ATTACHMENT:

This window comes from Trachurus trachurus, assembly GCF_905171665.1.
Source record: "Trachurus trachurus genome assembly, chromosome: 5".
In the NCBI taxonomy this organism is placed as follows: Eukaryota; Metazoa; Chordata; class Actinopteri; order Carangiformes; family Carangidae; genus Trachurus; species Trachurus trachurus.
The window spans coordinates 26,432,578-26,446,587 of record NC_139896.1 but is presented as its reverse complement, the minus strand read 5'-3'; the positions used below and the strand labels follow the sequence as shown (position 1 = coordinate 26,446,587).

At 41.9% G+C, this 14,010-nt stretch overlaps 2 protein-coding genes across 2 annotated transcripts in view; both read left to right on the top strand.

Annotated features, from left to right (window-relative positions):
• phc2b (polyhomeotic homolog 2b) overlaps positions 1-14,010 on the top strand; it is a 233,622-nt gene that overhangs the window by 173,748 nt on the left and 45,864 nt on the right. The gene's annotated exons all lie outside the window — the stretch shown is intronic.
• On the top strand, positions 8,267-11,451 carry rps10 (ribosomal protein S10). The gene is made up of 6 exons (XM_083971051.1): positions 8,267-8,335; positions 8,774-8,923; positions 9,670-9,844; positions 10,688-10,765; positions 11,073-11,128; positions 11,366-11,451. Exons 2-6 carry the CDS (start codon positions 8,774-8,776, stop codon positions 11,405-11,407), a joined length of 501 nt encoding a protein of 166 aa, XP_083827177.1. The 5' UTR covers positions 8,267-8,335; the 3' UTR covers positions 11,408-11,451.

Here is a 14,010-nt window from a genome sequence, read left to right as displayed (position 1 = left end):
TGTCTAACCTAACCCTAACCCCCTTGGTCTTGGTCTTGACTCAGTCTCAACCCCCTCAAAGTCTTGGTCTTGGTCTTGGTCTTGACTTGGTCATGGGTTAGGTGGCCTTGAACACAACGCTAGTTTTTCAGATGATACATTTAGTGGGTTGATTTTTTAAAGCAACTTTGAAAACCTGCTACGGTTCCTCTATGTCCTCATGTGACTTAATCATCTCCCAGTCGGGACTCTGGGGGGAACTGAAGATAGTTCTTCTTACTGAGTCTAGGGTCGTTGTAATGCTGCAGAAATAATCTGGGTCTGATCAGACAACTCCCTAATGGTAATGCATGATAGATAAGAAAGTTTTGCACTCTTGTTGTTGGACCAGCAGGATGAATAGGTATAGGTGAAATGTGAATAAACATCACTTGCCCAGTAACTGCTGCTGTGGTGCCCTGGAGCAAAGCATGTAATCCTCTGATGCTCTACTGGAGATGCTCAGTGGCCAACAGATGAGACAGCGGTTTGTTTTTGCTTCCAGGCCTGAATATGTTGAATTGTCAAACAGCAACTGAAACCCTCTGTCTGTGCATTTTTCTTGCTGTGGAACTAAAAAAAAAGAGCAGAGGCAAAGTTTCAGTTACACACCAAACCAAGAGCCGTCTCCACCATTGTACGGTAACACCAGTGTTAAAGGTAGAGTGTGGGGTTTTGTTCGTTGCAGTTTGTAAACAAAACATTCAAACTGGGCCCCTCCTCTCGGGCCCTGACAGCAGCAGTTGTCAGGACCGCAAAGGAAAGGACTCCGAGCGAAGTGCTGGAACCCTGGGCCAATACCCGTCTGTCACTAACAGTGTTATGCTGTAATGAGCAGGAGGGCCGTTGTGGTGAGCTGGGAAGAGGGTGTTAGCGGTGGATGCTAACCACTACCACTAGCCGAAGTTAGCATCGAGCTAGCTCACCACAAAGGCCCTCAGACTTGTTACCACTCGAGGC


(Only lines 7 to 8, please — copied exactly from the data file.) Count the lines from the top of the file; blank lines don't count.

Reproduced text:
• phc2b (polyhomeotic homolog 2b) overlaps positions 1-14,010 on the top strand; it is a 233,622-nt gene that overhangs the window by 173,748 nt on the left and 45,864 nt on the right. The gene's annotated exons all lie outside the window — the stretch shown is intronic.
• On the top strand, positions 8,267-11,451 carry rps10 (ribosomal protein S10). The gene is made up of 6 exons (XM_083971051.1): positions 8,267-8,335; positions 8,774-8,923; positions 9,670-9,844; positions 10,688-10,765; positions 11,073-11,128; positions 11,366-11,451. Exons 2-6 carry the CDS (start codon positions 8,774-8,776, stop codon positions 11,405-11,407), a joined length of 501 nt encoding a protein of 166 aa, XP_083827177.1. The 5' UTR covers positions 8,267-8,335; the 3' UTR covers positions 11,408-11,451.